as stated above, you're applying draconian perma-death penalties in an apparent attempt to counter-balance unlimited leveling.
try losing or reducing the perma-death penalty, and try using exponential exp required for bonuses (bonus is a function of exp squared or perhaps even cubed), along with "getting rusty" (skills / exp goes down over time).
in classic D&D they had an artifact called a "deck of many things". in my campaign, i also had blessed and cursed versions of the deck of many things. the cursed version was all good stuff, except the ace card, which was "never play again". IE the equivalent of being barred from the servers for life. talk about harsh! and sure enough, a player got a cursed deck, and sure enough, they pulled the ace, and sure enough, ALL the players stopped playing in protest as the penalty was considered too great and unfair. Needless to say, as referee, i had to make a ruling that the deck effects would not be applied.
Getting rusty is interesting idea, however I dont think it's clear design idea since players will feel punished by playing if playing = loosing skills. I think it needs something more to work, unless you want to punish players for something. For example, we have guild system that players do not have to be part of. However, since guild system puts some requirements on the way you play (you need to act like a member of the guild, you have some restrictions regarding what monsters you can kill etc.) if you leave guild and are guild-less, you loose some of your skills gradually. We just prefer players to group and play as a part. And you can't just 'make' a new guild too.
Exponential exp is used currently - however it wont work because of how much time players spent in this game. You can make exp totally useless, but that's not where we're aiming at, are we?
To be honest, we have both kind of players - the safe ones plays more PvE, the risky ones - more PvP (PvP is another problem we're facing, due to high death penalty, however we somehow managed to lay it down with other means). Since exp is exponential, you dont need 3000h of gameplay to reach decent level. 3000h player would be like 50%-100% stronger than let's say 100h or 300h player? Don't know exact statistics, but it works like that. Anyways, everyone is compeled to play a tad safer (i'd say - respect death) anyways, no matter if you're decent or strong, since loosing 30h of xp hurts as well
I belive in keeping the part 'respect death' live is key to the game. The biggest problem I'm facing now is how to create meaningful way to grow character through exp and yet limit the power of the exp character to decent level. And you cant just limit death without limiting stats character development.
Haven't thought about the fact that yes, the longer you level up, the more you get drawn to not playing any longer. That is an important point, because the "sane" decision when you can loose 1000 of hours of grinding with a single mistake is to just leave your character be... you might not be able to enjoy the game any longer, but you do not break anything all the while.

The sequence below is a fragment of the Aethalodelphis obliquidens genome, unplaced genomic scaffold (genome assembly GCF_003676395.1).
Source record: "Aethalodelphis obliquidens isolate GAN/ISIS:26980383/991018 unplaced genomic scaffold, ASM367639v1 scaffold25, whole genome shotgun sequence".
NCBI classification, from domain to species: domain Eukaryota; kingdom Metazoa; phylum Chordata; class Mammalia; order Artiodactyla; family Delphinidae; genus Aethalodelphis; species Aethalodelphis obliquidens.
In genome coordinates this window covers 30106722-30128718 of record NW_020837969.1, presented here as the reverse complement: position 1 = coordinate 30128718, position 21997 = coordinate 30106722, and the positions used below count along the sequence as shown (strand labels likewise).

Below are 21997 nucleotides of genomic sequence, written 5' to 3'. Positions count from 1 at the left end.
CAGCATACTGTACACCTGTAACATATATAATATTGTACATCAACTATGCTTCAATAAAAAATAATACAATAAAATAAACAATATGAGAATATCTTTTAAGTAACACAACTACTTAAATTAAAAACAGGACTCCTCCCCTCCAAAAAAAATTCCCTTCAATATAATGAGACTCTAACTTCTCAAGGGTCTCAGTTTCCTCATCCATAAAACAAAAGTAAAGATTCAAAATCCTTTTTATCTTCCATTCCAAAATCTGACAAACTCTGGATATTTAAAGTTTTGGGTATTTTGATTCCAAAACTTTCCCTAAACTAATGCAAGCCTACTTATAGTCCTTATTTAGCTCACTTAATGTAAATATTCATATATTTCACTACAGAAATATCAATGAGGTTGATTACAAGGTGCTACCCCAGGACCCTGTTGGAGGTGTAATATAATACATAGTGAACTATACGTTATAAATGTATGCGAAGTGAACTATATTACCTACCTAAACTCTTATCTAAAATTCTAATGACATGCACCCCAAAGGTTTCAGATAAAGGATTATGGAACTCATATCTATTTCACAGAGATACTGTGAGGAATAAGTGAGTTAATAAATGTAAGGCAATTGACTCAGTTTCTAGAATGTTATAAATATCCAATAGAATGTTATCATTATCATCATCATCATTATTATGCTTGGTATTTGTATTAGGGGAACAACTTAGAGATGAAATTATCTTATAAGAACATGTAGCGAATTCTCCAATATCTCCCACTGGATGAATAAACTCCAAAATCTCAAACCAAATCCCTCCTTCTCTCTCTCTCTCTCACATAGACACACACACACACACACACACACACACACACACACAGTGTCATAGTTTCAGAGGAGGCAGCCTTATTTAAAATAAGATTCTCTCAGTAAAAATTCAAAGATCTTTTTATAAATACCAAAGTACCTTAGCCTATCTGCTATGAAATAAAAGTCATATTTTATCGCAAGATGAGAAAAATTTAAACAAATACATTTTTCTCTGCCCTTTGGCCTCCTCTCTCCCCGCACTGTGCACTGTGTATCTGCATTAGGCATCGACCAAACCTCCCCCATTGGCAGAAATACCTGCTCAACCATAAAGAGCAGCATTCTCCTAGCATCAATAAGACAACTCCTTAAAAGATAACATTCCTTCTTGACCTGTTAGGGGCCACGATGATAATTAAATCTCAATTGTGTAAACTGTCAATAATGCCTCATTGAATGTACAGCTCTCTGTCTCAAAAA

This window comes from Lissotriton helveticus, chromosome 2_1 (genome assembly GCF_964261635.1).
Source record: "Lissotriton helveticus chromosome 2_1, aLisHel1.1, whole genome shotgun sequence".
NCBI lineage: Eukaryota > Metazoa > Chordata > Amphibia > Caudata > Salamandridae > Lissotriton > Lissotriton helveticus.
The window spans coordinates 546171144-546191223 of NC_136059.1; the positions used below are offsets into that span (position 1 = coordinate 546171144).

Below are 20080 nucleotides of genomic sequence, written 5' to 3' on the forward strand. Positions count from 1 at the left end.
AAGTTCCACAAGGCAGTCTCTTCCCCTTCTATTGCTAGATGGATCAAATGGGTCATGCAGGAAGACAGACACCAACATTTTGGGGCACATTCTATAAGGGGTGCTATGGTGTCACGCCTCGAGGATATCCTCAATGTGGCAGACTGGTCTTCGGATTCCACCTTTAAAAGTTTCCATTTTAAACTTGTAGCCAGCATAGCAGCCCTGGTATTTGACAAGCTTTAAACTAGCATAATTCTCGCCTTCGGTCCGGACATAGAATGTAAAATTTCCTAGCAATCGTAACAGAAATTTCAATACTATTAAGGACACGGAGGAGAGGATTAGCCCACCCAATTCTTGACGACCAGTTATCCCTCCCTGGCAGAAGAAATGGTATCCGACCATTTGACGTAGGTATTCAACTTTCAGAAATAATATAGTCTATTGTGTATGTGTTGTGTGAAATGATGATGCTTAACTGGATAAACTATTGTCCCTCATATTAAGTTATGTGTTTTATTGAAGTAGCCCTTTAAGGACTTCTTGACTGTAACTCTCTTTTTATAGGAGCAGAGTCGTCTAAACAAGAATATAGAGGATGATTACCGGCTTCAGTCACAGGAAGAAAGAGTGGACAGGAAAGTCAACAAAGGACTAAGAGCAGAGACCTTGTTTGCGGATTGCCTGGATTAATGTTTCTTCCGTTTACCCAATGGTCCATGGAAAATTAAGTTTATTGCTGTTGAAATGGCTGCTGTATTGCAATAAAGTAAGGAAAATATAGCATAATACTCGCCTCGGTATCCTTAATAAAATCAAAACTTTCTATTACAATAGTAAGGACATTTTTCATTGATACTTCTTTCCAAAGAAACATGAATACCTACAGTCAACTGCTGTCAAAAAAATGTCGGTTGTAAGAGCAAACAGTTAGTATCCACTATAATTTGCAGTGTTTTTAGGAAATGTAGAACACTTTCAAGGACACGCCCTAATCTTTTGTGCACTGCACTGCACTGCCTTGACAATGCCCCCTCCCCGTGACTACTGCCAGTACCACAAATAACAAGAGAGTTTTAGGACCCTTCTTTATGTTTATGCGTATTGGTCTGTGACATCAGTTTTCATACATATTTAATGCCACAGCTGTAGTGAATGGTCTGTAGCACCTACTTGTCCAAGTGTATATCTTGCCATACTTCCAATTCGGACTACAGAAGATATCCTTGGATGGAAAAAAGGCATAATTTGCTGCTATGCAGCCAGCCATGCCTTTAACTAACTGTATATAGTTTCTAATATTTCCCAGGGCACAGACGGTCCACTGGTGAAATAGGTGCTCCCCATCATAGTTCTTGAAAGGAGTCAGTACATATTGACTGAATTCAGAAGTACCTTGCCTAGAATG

Now, that is the same stalemate as when people buy something new but never unwrap it to prevent that thing from loosing value or getting scratches all over. Now to most people that sounds "insane" for something that only costs 10-50$... even keeping a normal car in your garage just to prevent your old, 10k$ car from getting any scratches on it is going to earn you many startled looks from the people around you...
On the other hand, the guy that takes his bugatti veyron unto the dirt track or into a stockcar challenge, and risks completly demolishing his 2 million $ car, is clearly insane...
I think what you need to do first is to decide what your target audience is. You have a unique game there, and changing anything risks loosing this uniqueness. On the other hand, you clearly have limited mass appeal because of how the game is setup (which in my book is fine, rather have a strong grip on a small niche than getting lost in the sea of streamlined mainstream titles).
- How hardcore should your player be? Do you care about casual gamers at all?
- How harsh should newbies be treated... can you afford to loose a player in his first hour of play after he realizes what the games rule means 100 hours into the game?
- How long do you want / do you need to keep your players? How long do you keep them now? Is that longer or shorter than RPG standarts?
- Do you have another unique selling point apart of the "permadeath" mechanic and unlimited leveling? Can you afford to change that?
- If you cannot loose those two mechanics, can you find a way to water it down without making them pointless? Can you achieve that without alienating your current playerbase (which most probably sticks with the game because of these mechanics, not in spite of it)